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Dramatic post mortem scene and accompanying poem, from a series of memorial and mourning themed postcards printed in England, in 1909.
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Rare and interesting druggist’s receipt, dated November 22, 1894, for a sale of borate of soda to Fairplay, Colorado coroner William B. Fowler, to be used “To paint with face of corpse”.
Nineteenth Century morticians like Mr. Fowler would often coat the faces of the deceased with this mixture in order to help prevent discoloration and the formation of bacteria / mold. Families of the deceased, who very commonly held wakes at the family home, would use a similar technique, covering their dead loved one’s face with a cloth that had been soaked in a mixture of baking soda and water; the cloth would remain in place whenever the body was not being viewed.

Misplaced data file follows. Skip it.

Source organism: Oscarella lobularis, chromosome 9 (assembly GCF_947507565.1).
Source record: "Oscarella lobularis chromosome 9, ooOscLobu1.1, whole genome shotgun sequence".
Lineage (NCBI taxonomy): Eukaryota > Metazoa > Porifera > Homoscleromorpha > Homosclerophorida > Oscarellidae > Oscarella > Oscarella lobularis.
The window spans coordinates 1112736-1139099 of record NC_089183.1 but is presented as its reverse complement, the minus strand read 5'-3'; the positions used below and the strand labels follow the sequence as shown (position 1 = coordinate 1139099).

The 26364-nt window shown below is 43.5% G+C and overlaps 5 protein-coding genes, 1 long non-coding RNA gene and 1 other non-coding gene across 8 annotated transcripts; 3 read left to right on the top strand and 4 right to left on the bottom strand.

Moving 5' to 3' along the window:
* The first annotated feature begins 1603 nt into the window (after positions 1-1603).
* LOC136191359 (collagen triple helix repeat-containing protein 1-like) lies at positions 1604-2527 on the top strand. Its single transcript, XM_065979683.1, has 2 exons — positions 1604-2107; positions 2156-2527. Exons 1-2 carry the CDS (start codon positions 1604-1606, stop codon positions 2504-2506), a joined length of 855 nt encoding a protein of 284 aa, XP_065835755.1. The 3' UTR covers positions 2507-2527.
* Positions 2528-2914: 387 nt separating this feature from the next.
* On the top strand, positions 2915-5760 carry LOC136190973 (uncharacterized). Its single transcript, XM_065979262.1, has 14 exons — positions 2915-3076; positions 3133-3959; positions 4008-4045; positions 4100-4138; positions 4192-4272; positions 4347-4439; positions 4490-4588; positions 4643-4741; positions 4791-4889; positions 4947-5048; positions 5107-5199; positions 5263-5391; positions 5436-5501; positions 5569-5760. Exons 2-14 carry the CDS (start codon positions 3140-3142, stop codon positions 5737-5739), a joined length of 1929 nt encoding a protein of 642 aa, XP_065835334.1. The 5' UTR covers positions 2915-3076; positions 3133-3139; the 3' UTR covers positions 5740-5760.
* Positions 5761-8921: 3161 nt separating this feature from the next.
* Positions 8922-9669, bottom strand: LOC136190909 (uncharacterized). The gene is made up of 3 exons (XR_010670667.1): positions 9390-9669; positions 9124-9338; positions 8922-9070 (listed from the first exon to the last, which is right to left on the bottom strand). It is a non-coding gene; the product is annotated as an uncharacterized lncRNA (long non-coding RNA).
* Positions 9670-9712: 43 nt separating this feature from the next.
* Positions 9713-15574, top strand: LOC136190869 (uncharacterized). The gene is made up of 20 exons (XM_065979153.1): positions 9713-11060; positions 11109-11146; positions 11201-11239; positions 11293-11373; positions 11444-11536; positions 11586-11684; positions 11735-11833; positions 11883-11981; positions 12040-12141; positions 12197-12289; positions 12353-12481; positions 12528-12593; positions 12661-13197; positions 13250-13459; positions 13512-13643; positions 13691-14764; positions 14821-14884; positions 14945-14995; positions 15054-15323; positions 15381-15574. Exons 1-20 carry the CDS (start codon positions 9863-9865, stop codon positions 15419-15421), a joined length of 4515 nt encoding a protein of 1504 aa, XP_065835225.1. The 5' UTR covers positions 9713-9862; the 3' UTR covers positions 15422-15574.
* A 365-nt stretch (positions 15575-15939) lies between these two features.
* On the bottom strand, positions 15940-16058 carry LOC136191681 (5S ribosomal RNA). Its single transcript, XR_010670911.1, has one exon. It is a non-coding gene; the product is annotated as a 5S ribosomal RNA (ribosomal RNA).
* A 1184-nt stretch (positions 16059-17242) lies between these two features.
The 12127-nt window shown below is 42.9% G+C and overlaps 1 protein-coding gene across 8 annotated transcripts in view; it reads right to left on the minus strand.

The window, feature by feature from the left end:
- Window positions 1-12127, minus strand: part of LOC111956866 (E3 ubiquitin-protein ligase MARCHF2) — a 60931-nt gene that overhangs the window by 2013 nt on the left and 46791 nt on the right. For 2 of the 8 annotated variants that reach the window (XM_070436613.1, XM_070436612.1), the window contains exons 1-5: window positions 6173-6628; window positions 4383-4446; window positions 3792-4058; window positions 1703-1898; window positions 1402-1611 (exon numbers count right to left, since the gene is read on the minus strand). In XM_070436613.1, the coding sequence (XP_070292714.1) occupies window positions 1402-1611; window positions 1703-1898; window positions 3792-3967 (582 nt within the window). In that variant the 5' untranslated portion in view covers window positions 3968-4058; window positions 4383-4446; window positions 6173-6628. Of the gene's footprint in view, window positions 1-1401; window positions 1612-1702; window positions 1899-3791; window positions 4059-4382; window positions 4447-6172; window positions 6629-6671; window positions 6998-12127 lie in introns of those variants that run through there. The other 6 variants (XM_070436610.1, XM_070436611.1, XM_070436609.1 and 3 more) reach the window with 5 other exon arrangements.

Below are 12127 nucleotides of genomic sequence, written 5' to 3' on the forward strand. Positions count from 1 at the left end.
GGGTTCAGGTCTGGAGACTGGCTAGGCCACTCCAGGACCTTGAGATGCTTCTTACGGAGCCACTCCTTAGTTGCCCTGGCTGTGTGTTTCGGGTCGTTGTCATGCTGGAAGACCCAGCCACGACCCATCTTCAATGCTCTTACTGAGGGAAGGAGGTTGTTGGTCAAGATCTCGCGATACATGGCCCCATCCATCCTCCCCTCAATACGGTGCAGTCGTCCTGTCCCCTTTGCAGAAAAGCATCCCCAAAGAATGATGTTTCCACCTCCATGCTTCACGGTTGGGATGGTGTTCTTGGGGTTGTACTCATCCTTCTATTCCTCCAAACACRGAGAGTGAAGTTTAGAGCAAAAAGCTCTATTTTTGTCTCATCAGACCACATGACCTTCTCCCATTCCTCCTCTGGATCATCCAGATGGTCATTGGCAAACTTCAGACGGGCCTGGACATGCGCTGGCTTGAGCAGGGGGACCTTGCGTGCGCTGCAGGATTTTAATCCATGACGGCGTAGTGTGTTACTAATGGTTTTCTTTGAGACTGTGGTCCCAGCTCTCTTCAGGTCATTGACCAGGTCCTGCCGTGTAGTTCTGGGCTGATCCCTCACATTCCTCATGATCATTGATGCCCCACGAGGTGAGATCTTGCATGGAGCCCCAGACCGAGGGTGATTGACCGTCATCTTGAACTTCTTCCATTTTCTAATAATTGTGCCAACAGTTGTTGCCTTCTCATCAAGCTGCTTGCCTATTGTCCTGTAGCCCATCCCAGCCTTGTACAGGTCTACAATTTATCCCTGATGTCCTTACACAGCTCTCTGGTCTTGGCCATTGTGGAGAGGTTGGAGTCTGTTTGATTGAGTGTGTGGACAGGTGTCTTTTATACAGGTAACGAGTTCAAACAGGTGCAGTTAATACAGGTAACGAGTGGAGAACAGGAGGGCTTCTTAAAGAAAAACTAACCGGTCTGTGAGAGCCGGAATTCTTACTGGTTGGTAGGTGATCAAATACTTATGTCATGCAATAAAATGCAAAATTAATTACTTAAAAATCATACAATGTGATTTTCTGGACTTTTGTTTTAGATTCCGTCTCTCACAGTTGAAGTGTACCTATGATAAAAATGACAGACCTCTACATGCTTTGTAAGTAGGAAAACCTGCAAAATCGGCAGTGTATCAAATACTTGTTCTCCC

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Want to own this original 1850s post mortem daguerreotype (1/6 plate)?
We are giving it away, worldwide shipping included, to one person who subscribes to the Thanatos Archive (or renews, or extends your current, active subscription) between the time of this post and 11:59 PM on Monday, September 16th. Anybody subscribing during that time will be automatically entered for a chance to win the image.
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Winner will be announced on our Facebook page on Tuesday, September 17. Good luck!
(Click to enlarge) Two real photo postcards, parents mourning their deceased children. The locations unknown, possibly Italy and the Philippines. Dates: 1910s-1930s. http://www.thanatos.net/membership
Reverse glass painted memorial, in 15″ x 12″ hanging frame, for Mr. Jacob Rich (1765-1834), who died of consumption in Charlton, Massachusetts. He’s buried next to his wife (d.1838) and son (d.1819) in Bay Path Cemetery, Charlton, MA. http://www.thanatos.net/membership